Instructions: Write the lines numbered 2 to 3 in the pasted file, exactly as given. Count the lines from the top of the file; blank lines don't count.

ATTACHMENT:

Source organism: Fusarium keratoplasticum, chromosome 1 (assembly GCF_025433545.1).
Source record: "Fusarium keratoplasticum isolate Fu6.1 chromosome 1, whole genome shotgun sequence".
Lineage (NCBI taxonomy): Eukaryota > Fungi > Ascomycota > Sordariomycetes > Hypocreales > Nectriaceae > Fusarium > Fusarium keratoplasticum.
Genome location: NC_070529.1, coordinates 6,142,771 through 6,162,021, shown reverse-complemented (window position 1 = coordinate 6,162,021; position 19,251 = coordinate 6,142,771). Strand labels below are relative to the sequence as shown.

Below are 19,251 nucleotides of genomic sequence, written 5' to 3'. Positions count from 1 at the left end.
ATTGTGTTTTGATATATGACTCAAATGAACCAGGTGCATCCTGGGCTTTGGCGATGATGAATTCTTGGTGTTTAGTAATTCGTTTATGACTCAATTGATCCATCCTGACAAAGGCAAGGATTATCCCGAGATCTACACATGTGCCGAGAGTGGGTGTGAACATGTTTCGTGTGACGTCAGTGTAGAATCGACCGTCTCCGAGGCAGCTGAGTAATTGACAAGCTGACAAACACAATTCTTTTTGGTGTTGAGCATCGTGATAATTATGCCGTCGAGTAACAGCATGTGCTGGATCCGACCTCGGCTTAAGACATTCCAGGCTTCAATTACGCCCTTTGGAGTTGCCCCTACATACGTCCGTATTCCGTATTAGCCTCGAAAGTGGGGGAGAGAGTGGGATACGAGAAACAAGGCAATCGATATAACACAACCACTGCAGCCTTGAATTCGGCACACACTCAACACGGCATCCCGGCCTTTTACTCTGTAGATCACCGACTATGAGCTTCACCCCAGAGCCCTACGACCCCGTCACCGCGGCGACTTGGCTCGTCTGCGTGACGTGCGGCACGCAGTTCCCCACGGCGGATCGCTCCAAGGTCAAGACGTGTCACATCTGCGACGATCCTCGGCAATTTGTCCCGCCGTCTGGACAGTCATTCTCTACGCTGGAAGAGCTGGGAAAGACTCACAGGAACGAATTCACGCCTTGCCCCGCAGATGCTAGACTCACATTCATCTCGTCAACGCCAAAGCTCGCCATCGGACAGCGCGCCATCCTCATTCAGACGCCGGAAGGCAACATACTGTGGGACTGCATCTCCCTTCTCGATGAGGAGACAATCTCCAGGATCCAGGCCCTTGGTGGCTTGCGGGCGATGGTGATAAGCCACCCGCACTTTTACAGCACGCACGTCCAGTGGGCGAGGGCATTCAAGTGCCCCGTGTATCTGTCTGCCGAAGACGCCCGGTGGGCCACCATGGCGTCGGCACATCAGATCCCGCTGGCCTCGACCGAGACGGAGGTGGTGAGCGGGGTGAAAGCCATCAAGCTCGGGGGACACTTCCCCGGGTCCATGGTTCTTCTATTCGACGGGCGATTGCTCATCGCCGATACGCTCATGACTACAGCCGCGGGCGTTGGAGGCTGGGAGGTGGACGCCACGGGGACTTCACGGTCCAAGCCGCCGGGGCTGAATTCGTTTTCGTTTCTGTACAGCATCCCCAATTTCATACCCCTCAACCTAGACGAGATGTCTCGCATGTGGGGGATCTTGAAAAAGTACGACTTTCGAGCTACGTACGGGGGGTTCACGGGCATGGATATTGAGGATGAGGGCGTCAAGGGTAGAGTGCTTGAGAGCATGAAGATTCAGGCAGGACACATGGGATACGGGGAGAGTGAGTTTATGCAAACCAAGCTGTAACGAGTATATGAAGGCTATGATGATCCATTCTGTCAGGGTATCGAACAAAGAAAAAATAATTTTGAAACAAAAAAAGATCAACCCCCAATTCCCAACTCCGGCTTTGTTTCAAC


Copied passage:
Source record: "Fusarium keratoplasticum isolate Fu6.1 chromosome 1, whole genome shotgun sequence".
Lineage (NCBI taxonomy): Eukaryota > Fungi > Ascomycota > Sordariomycetes > Hypocreales > Nectriaceae > Fusarium > Fusarium keratoplasticum.